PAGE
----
The study, which is published online today (Wednesday) in Europe's leading reproductive medicine journal
, compared three ways of treating an ectopic pregnancy: medically by methotrexate injection to interrupt pregnancy in the Fallopian tube; conservative surgery, which preserves the Fallopian tube (known as salpingostomy); and radical surgery, which removes the Fallopian tube (known as salpingectomy).
The French researchers found that there was no significant difference in fertility two years later between medical treatment and conservative surgery for ectopic pregnancies that were suitable for being treated this way, or between conservative and radical surgery for ectopic pregnancies that required surgical intervention. (They did not compare subsequent fertility rates between medical treatment and radical surgery, as some women would definitely have to be treated by surgery).
Between 2005-2009, researchers from 17 centres in France who were part of the "Groupe de recherche en gynécologie et obstétrique" (research group in gynaecology and obstetrics) randomised a total of 406 women to one of two arms: 1) those with less active ectopic pregnancies, judged by factors such as risk of the fallopian tube rupturing, how long it has been since the last menstruation, hormone levels, fluid in the peritoneal cavity, and who lived close enough to the hospital; and 2) those with more active ectopic pregnancies, where medical treatment is considered impracticable due to factors such as the fallopian tube rupturing or likely to rupture, and greater risk as indicated by the factors considered in the first arm of the study.
A total of 207 women in the first arm were randomised to either medical treatment or conservative surgery, while 199 were randomised to conservative or radical surgery in the second arm.
After two years the rates of spontaneous pregnancies in the uterus (intrauterine pregnancy) were 67% after medical treatment and 71% after conservative surgery in the first arm. The rates in the second arm were 70% after conservative surgery and 64% after radical surgery. The differences between the rates in each arm of the trial were not statistically significant. 
Dr Perrine Capmas, a gynaecology surgeon and obstetrician at the Service de Gynécologie et Obstétrique, Hôpital Bicêtre, University Paris Sud, Paris, France,  said: "This is the first randomised study to be able to compare fertility after the three treatments for ectopic pregnancies. We found that two years after treatment, there was no significant difference in fertility among the women who received medical treatment or conservative surgery in the first arm of the study, or women who received conservative or radical surgery in the second arm."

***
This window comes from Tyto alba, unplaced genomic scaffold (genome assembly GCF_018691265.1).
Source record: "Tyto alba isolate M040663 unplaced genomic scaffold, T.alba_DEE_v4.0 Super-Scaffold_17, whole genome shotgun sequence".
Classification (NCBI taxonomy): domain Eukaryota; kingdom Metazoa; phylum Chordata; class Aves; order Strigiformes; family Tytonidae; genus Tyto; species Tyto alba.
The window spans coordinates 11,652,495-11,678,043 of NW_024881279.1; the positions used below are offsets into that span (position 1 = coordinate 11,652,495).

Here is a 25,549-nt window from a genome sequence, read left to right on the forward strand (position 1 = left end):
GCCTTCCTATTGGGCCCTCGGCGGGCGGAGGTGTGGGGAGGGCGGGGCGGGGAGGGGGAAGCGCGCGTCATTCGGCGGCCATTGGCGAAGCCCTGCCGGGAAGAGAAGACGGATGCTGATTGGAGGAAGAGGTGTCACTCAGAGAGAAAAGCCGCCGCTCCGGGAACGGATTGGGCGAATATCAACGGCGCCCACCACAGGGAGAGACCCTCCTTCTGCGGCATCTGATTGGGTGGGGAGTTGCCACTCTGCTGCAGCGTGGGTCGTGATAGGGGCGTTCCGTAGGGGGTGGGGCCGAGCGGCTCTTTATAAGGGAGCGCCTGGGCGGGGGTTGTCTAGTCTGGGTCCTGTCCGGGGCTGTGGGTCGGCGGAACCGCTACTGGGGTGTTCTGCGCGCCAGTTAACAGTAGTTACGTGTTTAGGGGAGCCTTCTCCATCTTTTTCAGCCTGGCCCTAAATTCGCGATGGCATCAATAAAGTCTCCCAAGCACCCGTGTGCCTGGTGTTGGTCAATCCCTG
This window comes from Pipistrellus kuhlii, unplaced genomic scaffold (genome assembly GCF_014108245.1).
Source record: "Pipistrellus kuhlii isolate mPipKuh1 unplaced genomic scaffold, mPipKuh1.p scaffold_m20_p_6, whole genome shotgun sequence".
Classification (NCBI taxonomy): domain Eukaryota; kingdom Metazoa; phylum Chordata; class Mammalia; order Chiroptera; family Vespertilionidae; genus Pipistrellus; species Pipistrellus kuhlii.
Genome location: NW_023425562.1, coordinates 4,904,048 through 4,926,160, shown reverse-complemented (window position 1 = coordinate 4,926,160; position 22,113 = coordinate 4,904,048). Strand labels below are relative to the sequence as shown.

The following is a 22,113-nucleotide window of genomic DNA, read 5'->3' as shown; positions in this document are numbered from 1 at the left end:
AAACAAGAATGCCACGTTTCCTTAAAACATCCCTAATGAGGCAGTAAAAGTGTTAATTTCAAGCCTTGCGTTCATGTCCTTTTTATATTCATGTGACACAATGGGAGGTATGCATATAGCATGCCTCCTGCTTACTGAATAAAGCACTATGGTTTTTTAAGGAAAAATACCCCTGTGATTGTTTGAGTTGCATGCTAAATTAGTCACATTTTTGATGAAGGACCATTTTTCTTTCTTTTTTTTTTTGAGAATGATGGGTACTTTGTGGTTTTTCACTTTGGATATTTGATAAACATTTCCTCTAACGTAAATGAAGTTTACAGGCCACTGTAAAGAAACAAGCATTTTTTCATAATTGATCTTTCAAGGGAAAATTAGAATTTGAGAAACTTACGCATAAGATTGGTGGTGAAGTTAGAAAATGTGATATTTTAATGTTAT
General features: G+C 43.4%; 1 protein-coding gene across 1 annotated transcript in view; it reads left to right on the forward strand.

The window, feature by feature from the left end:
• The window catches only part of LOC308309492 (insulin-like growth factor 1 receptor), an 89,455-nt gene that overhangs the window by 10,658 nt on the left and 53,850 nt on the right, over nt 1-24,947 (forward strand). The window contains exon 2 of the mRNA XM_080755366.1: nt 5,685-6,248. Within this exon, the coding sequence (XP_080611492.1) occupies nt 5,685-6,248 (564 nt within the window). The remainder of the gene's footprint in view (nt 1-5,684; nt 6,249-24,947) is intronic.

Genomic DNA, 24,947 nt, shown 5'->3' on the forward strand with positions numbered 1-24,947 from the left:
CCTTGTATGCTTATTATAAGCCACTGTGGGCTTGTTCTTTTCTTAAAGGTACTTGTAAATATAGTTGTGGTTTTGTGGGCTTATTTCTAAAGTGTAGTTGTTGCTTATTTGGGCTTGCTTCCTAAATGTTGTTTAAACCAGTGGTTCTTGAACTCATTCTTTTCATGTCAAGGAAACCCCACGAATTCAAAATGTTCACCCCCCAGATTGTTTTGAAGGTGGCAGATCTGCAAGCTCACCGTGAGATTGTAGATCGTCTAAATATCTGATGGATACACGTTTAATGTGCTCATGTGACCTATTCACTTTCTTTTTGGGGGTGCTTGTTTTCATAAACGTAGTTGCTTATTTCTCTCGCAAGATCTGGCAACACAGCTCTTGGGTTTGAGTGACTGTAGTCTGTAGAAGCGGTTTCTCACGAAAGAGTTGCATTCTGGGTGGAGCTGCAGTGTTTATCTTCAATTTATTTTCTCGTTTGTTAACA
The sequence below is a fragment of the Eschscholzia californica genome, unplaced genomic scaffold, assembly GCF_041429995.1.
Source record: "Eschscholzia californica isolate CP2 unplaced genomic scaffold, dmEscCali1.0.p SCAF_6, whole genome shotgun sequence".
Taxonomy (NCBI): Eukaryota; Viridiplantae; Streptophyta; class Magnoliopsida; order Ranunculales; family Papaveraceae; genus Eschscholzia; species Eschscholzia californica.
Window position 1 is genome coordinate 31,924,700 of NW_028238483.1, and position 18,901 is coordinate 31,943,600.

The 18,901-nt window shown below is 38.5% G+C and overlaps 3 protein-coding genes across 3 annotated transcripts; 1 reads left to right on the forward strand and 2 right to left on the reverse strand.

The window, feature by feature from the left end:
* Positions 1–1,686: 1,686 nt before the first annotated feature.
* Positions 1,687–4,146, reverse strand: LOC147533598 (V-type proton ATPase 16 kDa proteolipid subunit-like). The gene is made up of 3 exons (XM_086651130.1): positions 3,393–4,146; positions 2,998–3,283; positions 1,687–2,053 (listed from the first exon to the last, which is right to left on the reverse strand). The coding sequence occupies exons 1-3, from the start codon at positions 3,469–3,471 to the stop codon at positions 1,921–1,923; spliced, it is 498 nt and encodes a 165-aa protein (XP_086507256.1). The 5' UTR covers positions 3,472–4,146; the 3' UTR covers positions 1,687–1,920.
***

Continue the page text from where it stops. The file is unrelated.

In their paper Dr Capmas and her co-authors write: "Our results suggest the following clinical recommendations for management:
- In less active EP [ectopic pregnancy], others parameters such as indication of each treatment and their own therapeutic effectiveness had to be taken into account. Medical treatment should be preferred in less-active ectopic pregnancies when possible, to take into account women's preferences ... and also because it entails fewer anaesthesia- and surgery-related risks. However, given the absence of any difference for subsequent fertility, surgical treatment should be preferred for women whose compliance with immediate follow-up may be doubtful.
- Once surgery is necessary, in more active ectopic pregnancies, the non-significant (and quantitatively small) difference in subsequent fertility should lead to a reconsideration of the balance between considerations of initial recovery and those of fertility preservation. Physicians should appropriately inform women on these two points."
Dr Capmas added: "This means that we are able to give better advice to women when they are being treated for an ectopic pregnancy. If a woman has an active ectopic pregnancy for which surgery is the only treatment possible, then we can tell them that even if we try conservative surgery first, there is a risk they will need more radical surgery. However, we can tell them that subsequent fertility seems to be similar after each treatment."
"For less active ectopic pregnancies, we can inform women about the two available treatments (medical and conservative surgery). We can give information about operative risk, healing time, risk of the need for subsequent surgery if medical treatment is chosen first, and the fact there is similar subsequent fertility."
"We can also inform them that regardless of treatment, risk factors for ectopic pregnancies need to be corrected if possible, in order to enhance fertility and decrease recurrence rates, for example, by stopping tobacco consumption."
She concluded: "We hope that the results of this trial, called DEMETER after the Greek goddess of fertility, will lead to clinicians thinking carefully about the management of ectopic pregnancies, success rates, operative risks, healing time, subsequent fertility, economic aspects and, importantly, women's preferences."